and we call it the grimy 90s. You had to be back
in the fuck up with Onyx you wasn’t drinking 40s. Puff was like,
“Nah we can do that shit. We gonna do that shit
with some style. We gonna do that shit acting
like we got a little class.” Like you know
what I’m saying? “Anybody ain’t fucking trying
to beat people up nigga, I’m trying to get fucking girls
and trying to make money and try and look good.” When somebody is expressing
a vision to you and it’s crystal clear
it’s one thing, but when someone is
expressing the vision to you and it’s crystal clear and
they’re actually activating it as they’re speaking to you then
you have to say to yourself, “Okay this is not just talk. He’s doing this, this,
this got a kid. Running this company.
Got these employees doing this and he’s getting up before me
and going to sleep after me. And he’s putting points
on the board. [inaudible 00:13:22], Mary J.
Blige, Heavy D, styling this thing,
producing this, rapping on this. So he’s scoring too.
You know what I mean? So you got somebody who’s like,
“Okay we can follow him ’cause he’s not just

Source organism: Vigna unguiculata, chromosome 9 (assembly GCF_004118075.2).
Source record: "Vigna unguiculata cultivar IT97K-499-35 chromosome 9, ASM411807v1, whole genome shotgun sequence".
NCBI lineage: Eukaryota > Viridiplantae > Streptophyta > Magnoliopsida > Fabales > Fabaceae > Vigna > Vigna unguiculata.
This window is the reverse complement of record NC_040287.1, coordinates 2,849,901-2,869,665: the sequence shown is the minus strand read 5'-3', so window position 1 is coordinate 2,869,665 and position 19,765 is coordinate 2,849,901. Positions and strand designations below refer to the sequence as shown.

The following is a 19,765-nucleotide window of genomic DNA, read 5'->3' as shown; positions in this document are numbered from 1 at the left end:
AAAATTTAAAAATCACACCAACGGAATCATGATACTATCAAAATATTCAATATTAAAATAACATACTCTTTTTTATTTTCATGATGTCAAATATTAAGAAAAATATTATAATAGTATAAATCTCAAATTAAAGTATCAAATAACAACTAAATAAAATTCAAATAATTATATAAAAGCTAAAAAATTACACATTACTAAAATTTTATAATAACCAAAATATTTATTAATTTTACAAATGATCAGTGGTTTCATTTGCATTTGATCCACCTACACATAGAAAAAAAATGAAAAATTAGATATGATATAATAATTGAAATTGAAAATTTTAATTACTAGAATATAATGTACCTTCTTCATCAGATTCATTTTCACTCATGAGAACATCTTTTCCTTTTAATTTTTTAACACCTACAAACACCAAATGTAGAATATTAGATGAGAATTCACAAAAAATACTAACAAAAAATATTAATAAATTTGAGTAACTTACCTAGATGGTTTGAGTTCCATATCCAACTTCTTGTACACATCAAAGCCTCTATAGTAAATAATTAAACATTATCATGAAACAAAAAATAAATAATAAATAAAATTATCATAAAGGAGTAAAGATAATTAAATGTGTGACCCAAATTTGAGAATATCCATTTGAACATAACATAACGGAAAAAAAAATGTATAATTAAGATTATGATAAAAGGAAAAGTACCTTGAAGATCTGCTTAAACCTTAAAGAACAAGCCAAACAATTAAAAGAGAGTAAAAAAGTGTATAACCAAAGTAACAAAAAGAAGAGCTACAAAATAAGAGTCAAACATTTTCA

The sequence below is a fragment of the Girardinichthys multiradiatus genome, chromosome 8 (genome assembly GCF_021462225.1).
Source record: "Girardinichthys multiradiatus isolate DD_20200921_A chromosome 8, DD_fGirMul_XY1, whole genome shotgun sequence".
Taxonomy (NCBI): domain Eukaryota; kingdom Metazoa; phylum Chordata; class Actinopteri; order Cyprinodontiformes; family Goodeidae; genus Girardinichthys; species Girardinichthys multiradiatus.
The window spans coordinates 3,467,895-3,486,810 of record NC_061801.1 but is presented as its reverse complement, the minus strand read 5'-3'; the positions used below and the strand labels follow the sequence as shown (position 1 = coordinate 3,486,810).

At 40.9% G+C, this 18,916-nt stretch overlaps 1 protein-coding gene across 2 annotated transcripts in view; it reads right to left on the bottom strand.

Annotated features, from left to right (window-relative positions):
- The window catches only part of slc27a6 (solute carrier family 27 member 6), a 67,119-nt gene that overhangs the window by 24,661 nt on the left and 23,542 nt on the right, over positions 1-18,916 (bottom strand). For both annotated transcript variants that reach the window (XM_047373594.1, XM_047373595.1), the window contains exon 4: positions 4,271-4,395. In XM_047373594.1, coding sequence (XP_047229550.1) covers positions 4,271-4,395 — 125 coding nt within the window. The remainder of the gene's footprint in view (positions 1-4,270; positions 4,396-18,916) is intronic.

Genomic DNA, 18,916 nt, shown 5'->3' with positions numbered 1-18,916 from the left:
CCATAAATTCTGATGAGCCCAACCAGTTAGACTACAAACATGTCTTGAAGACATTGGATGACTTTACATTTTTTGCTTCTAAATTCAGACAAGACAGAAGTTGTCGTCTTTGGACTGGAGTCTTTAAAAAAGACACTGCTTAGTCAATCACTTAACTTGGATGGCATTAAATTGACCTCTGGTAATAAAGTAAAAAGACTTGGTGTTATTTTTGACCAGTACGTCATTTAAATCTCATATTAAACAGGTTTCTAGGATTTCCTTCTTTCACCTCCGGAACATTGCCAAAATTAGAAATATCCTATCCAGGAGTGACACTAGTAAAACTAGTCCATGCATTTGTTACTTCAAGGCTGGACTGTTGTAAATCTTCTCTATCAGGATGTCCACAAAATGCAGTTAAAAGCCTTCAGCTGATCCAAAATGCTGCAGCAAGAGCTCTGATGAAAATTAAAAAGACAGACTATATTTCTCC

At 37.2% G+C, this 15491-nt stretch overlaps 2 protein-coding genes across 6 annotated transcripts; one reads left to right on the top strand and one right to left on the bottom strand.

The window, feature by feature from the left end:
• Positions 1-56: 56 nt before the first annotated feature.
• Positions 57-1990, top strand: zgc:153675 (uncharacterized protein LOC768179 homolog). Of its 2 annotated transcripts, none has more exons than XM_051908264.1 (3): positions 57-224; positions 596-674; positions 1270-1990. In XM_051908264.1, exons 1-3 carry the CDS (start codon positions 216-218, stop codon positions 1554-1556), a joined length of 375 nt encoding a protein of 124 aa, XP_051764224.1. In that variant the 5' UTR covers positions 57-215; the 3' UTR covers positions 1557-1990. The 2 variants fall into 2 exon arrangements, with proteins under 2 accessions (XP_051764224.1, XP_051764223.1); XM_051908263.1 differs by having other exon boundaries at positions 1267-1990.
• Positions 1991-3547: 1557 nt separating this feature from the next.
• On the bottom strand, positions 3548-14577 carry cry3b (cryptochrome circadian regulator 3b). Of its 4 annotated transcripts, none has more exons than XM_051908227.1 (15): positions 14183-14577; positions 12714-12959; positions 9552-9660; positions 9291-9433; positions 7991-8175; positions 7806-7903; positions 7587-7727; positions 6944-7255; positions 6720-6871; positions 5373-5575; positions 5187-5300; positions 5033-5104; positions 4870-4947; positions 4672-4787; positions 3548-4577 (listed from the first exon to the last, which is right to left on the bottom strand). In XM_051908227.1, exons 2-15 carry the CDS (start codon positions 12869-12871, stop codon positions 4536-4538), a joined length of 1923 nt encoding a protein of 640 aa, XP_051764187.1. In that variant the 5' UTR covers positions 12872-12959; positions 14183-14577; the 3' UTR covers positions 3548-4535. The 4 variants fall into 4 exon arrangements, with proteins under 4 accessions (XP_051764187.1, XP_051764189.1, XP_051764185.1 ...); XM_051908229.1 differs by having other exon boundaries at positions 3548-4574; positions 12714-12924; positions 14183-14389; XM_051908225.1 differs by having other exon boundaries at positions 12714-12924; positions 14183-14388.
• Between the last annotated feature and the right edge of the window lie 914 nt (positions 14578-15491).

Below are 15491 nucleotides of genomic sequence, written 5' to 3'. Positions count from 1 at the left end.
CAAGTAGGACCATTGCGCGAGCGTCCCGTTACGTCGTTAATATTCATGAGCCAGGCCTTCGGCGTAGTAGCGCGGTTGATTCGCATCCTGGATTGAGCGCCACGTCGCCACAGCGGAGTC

on the bench saying, ‘Do this, do that.'” He’s actually saying, “Do this,
do that as I’m putting up 22.” That was Puff. Fucking genius.
He’s like our Berry Gordy. Like I made money
just being around him. Money like you know
what I mean, like just … And that’s my friend. How many friends you got like
that you could just be around and you just like,
money’s just there. Around. You get to make it. And knowing just how
to go get the money. That’s mogul shit to me. That’s good. Are you gonna- The sad part is I can
make myself laugh and I do this all the time so it’s like once
I start it, just can’t stop. Hmm? Seven, four, three, one, two.
Did it have to be in order? No? No that was perfect. Doesn’t matter. You make me feel so lit. Behind him. Damn she’s quick man. That’s funny as shit.